The BRS invited me to run an Equine drawing workshop as part of their staff training week in June. So on this visit I enjoyed a fun time, mainly at the School, meeting more of their dedicated and hardworking team and enjoying their company at a staff barbeque, in the newly designed courtyard, at the training premises. I also enjoyed a visit to The Jockey Club, to see their fabulous collection of racing art.
Early morning out in the fields
I was up and about early on the workshop day and so as there were no training courses at the yard itself,, I wandered out past the gallops, to the School’s large field, where all their horses were happily turned out and enjoying the fine weather. It was a beautiful morning , with the Suffolk skies at their best. Those famous big skies, that have influenced so many artists, a deep cerulean blue, with luminous, pillowy white clouds creating sharp contrasts of light and shade, as they scudded over the landscape. The horses, all turned out together, were mooching around in groups and pairs, sometimes playing and ‘horsing’ around and sometimes quietly mooching about and grazing. Silhouetted against the light, they formed dramatic dark shapes in the distance, somehow minimised in scale by the vastness of the sky above them. Interesting. A lovely calm and relaxed ambience as I wandered amongst them. I always love time spent in out in this way, observing horses off duty. Their interactions and relationship to each other, and patterns of mood and movement across the land, are a fascinating dynamic to watch and to paint.
The Jockey Club Art Collection
Later in the morning, Nick Patton, Managing Director of The Jockey Club Estates, very kindly took me round the stunning collection of racing paintings and sculpture at the Jockey Club itself. It was wonderful to see this stunning collection, hung and displayed in such beautiful rooms, and to very best effect. For me, it was of course a thrill to see classic masterpieces by Stubbs, Munnings and Herring, hung together, outside of the often sterile environment of a formal art gallery exhibition. After my time with the horses in the fields earlier in the morning, I was particularly aware of the landscape, skyscape compositions of many of these paintings and the importance of the ‘negative shape’ of a big sky, creating counterbalance and space within an otherwise highly detailed composition. There was an unfinished working oil sketch of one a Munnings painting, a portrait of ‘Buchan’, which particularly intrigued me. The initial colour palette working brushstrokes and first marks, clearly visible around the edge of the picture, together with his pencilled notes, giving an insight into the progression of the painting from the bare ground and first layer of paint, to the more highly finished detail of the horse itself in the centre. The finished painting was also hung in the same room. As often is the case, the initial sketched version contains an immediacy and freshness of vision in comparison. So interesting to compare the two.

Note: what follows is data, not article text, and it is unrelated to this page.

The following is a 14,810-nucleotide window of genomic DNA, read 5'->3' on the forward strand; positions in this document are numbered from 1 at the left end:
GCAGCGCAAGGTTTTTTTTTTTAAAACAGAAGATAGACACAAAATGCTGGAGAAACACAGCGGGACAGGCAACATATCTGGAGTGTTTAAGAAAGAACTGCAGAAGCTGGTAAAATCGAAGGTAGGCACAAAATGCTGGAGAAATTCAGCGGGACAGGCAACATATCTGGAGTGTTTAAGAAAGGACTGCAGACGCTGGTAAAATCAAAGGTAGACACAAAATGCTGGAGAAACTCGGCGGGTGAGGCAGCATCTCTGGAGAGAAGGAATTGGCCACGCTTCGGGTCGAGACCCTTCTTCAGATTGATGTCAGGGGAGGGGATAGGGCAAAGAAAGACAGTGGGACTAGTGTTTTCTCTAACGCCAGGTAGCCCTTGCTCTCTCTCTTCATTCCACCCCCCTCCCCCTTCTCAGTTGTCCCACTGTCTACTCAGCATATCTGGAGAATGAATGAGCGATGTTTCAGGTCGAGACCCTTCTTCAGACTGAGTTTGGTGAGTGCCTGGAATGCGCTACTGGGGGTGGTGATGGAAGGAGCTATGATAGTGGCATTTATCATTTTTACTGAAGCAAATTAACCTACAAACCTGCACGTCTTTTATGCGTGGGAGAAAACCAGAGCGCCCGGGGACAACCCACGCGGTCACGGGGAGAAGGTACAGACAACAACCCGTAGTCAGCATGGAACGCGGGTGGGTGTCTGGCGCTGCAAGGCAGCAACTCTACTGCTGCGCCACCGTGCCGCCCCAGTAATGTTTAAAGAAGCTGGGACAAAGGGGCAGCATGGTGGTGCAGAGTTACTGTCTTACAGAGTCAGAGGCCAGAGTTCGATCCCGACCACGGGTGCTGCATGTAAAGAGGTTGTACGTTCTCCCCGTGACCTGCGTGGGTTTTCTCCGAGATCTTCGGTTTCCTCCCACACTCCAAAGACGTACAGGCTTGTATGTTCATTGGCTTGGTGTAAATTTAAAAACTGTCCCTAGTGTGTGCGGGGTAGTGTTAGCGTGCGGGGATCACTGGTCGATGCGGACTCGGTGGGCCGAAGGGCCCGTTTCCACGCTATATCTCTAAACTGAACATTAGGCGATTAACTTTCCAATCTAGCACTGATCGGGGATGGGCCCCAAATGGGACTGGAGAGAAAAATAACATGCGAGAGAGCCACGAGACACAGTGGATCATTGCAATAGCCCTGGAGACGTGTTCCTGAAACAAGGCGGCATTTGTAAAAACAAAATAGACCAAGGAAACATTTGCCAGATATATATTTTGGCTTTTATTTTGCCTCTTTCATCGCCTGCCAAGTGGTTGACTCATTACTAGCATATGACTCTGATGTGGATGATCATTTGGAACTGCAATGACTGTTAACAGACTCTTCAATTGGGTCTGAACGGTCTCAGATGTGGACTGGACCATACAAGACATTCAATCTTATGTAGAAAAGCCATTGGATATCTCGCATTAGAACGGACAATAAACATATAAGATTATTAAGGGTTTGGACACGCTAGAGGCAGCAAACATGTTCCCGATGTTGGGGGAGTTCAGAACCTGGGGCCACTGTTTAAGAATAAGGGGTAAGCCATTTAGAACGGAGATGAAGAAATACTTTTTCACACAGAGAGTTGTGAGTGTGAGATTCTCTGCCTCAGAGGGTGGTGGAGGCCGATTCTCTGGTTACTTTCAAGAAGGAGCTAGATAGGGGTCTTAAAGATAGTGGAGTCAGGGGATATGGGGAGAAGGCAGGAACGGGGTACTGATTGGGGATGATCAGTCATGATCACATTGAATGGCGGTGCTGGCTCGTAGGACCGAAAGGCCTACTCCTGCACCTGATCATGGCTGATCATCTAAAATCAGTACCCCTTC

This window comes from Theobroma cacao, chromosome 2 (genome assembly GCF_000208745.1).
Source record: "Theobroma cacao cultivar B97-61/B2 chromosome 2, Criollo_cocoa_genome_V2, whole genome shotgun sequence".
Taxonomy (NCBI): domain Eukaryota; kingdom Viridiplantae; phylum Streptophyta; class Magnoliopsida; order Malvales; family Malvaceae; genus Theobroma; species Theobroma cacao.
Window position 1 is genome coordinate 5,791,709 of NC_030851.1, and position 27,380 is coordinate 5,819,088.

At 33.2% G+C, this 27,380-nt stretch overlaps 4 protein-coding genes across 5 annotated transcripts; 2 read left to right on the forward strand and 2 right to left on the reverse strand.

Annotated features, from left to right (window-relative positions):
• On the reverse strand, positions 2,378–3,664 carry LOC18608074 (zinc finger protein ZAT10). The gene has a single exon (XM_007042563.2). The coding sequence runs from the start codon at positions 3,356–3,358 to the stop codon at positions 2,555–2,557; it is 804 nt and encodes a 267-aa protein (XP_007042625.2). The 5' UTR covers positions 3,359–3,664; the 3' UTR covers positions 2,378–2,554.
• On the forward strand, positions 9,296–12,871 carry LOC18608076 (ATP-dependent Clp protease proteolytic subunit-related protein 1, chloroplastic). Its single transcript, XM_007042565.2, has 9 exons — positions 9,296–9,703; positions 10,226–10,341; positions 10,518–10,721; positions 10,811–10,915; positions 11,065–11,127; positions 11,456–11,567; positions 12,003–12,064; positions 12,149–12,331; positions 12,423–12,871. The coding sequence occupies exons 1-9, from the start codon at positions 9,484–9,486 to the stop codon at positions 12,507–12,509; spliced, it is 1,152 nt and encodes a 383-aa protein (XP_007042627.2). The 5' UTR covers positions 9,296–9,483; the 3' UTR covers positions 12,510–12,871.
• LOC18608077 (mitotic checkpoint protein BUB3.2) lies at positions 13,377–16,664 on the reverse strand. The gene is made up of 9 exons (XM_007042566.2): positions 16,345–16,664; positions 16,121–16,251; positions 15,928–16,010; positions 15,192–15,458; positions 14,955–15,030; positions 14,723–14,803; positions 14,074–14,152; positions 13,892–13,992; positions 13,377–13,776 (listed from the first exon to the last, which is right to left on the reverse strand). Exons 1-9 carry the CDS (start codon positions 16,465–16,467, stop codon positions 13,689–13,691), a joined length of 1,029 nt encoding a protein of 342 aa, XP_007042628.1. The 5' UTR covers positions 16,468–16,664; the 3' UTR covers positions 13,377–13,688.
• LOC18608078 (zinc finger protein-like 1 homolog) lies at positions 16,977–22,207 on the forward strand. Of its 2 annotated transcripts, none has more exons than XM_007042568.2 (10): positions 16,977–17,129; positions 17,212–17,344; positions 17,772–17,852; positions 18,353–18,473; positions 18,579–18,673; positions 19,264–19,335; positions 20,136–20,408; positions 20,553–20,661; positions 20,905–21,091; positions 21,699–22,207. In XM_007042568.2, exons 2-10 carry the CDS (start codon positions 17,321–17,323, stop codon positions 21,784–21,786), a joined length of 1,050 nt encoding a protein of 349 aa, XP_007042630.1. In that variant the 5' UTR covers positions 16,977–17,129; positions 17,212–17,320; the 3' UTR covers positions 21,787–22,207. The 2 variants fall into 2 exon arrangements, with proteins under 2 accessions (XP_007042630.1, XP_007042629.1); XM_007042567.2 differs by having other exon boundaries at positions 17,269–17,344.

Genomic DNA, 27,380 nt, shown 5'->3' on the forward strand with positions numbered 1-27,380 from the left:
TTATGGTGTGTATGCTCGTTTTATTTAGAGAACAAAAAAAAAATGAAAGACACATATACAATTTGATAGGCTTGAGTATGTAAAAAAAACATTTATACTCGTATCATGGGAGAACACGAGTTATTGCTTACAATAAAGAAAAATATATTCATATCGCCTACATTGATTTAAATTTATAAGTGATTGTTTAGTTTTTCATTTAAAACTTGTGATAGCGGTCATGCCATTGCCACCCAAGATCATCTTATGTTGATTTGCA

The sense of history in the Collection as a whole is palpable…. I was fascinated by some of the earlier Victorian and Georgian period paintings, which splendidly illustrated the racing style of those days, through the spectators and riders costumes, the jockeys riding style and also the architectural details of the racecourses themselves. A perfect example of this was the enormous oil painting ‘The Lawn at Sandown Park’ by William Adderley-Sleigh (1884), hung on the staircase, which I could have happily studied all day!.
The Collection also features a number of interesting contemporary portraits, of Derby Winners, and key racehorse trainers such as Sir Henry Cecil and Sir Mark Prescott. Notable amongst these is the superb portrait of Frankel, by Susan Crawford.
It will take another visit for me to take in all the sculpture and bronzes, but I did notice outside in the formal garden, a beautiful bronze of Sariska, the 2009 Epsom Oaks winning filly, owned by Lady Bamford, whose Daylesford operation is just down the road from my studio in Oxfordshire.
It was a most inspiring visit and one that I was particularly keen to do early on in my residency, to see some of the very best of horse racing art, in the heart of Newmarket. And to be inspired by it!. There is an updated, new publication of the Jockey Club Art collection due in the Autumn, which will be a book to look forward to.
An Equine Drawing Workshop at The BRS
This was organised as part of the BRS staff training week and the idea was to keep it simple and fun, as many of the participants may not have picked up a drawing pencil since childhood!. But they were keen to have go. Fantastic. Andrew Braithwaite, patiently held one of the School’s racehorses as a life model for us. In the time we had, we concentrated on sketching the horses ears and then his eyes in lead pencil, with a focus on describing their unique shape and position within the horses skull. I was impressed by the enthusiasm and have a go attitude and there were plenty of lovely drawings to show for it. And the prize of a bottle of bubbly going to Alison Harper, one of the BRS yard instructors, for her sensitively drawn Horses head.
Moller Lecture Theatre
Up to 80 delegates
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Sir Gordon Richards Room
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Up to 12 delegates
Hong Kong Room
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